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Test scores: U.S. math and reading scores fall during pandemic

Test scores: U.S. math and reading scores fall during pandemic



CNN

Fourth- and eighth-graders fell behind in reading and had the biggest declines ever in math, according to a national education assessment that shows the devastating effect of the Covid-19 pandemic on American children.

The alarming findings are based on the National Assessment of Educational Progress in reading and math tests, often referred to as “National Report” and implements it National Center for Education Statisticsbranch of the Department of Education.

“If this is not a wake-up call for us to redouble our efforts and improve education, even before it was – before the pandemic, then I don’t know what will be,” US Secretary of Education Miguel Cardona CNN’s Brianna Keilar said during an appearance on “The New Day” on Monday.

He called on schools to ensure they use funding from the 2021 Covid aid package to improve student outcomes.

Cardona suggested the widespread teacher shortage is “a symptom of decades of underinvestment” in schools and urged districts to pay teachers more competitively.

The first national three-year assessment of student achievement found the biggest drop in math scores among fourth- and eighth-graders since the initial pilot assessment in 1990, according to Center Commissioner Peggy Carr. The tests were carried out between January and March.

No state or major metropolitan area showed gains in math, the report said. Eighth-grade math scores fell in more than 50 states and jurisdictions that participated in the assessment. The last report was issued in 2019, before the start of the pandemic in the US, where schools were closed and teachers turned to online learning.

“Eighth grade is the gateway to more advanced math courses,” Carr told reporters before the report was released. “That’s what these students are missing. They lack these important skills that will ultimately prepare them for careers (science, technology, engineering and math).”

The average math score of 236 for fourth grade was 5 points lower than in 2019, and 8 points below 274 for eighth grade in 2019. The fourth-grade reading score of 217 dropped 3 points this year — the same drop as the eighth-grade score of 260 — compared to 2019.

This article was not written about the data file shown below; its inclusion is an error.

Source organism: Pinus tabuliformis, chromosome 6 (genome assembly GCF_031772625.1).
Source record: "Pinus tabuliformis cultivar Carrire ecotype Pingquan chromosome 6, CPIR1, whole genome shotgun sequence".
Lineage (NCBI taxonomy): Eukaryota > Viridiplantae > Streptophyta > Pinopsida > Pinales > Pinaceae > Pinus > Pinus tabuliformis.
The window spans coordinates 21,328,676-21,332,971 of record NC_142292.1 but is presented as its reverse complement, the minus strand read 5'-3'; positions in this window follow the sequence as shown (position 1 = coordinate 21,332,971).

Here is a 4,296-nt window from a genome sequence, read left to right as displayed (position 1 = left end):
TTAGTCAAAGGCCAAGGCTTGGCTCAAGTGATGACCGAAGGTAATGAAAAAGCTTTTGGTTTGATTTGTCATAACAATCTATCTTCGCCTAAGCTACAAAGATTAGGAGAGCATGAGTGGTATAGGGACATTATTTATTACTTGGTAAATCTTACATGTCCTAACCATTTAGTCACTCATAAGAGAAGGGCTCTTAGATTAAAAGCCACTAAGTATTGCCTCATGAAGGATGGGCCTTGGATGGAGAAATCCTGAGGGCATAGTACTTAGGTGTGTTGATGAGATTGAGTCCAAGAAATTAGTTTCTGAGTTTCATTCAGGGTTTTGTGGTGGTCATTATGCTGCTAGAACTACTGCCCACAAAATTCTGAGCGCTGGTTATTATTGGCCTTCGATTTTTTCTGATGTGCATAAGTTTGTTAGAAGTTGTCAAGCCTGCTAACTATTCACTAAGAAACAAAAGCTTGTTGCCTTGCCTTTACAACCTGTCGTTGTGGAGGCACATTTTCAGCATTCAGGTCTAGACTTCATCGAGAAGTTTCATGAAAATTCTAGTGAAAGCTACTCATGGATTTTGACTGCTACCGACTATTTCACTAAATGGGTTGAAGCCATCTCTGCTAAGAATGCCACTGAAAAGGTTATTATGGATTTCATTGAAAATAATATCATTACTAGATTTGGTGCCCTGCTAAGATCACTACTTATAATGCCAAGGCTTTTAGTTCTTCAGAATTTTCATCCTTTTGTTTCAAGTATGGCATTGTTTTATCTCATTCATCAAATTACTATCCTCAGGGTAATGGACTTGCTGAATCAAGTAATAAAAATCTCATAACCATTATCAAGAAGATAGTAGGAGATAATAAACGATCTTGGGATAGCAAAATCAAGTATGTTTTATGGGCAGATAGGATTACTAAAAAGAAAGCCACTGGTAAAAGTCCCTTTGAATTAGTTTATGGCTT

Disheartening results they come more than a month after a national assessment released results showing math and reading scores for 9-year-olds – typically fourth graders – fell between 2020 and 2022 to a level not seen in decades.

The Nation’s Report Card offers the first detailed look at how the disruptions of the health crisis and virtual learning have affected fourth- and eighth-graders across the country.

The report shows that the pandemic affected all students, but had a disproportionate impact on the most vulnerable, who fared the worst.

Eighth-grade math test scores declined across most racial and ethnic groups, as well as for low-, middle-, and high-performing students. Fourth-grade math scores fell for all racial and ethnic groups except Native Hawaiians.

Gaps between white students and black and Hispanic students were wider in 2022 than three years earlier, with larger declines in math scores for black and Hispanic students further widening those gaps.

“What we’re seeing is that (low-performing) students … are declining even faster, and we’re also seeing students who haven’t been declining—students at the top, meaning students at higher levels—they’ve held steady before the pandemic or even improved, ” Carr said. “Now all students, regardless of their abilities, are declining. That is the point we have to take from this report.”

Mathematics exams showed the success of 116,200 fourth-graders in 5,780 schools and 111,000 eighth-graders in 5,190 schools. Reading tests were given to 108,200 fourth-graders in 5,780 schools and 111,300 eighth-graders in 5,190 schools.

The decline can only be partially attributed to schooling dynamics during the pandemic, when schools were closed and later converted to a mix of online and in-person classes in some cities.

“There is nothing in this data that tells us there is a measurable difference in performance between states and districts based solely on how long schools were closed,” Carr said.

“And let’s not forget that distance learning looks very different across the United States. Quality – all the factors that have been associated with the implementation of distance learning – is extremely complex.”

Declines in average fourth- and eighth-grade math and reading scores swept the country — in the Northeast, Midwest, South and West, the report said.

“We’re not surprised to see math scores take a bigger hit,” Carr said. “Mathematics is simply more sensitive to schooling. You really need good teachers to teach math. Reading, on the other hand, is something that parents and the community are more comfortable helping students with.”

Carr said more analysis is needed to understand the role the pandemic played in the decline, along with other factors such as teacher shortages and bullying.

“This must be a wake-up call for the country that we must make education a priority,” Beverly Perdueformer governor of North Carolina and chairman National Assessment Steering Committee which supervises the testing, according to the statement.



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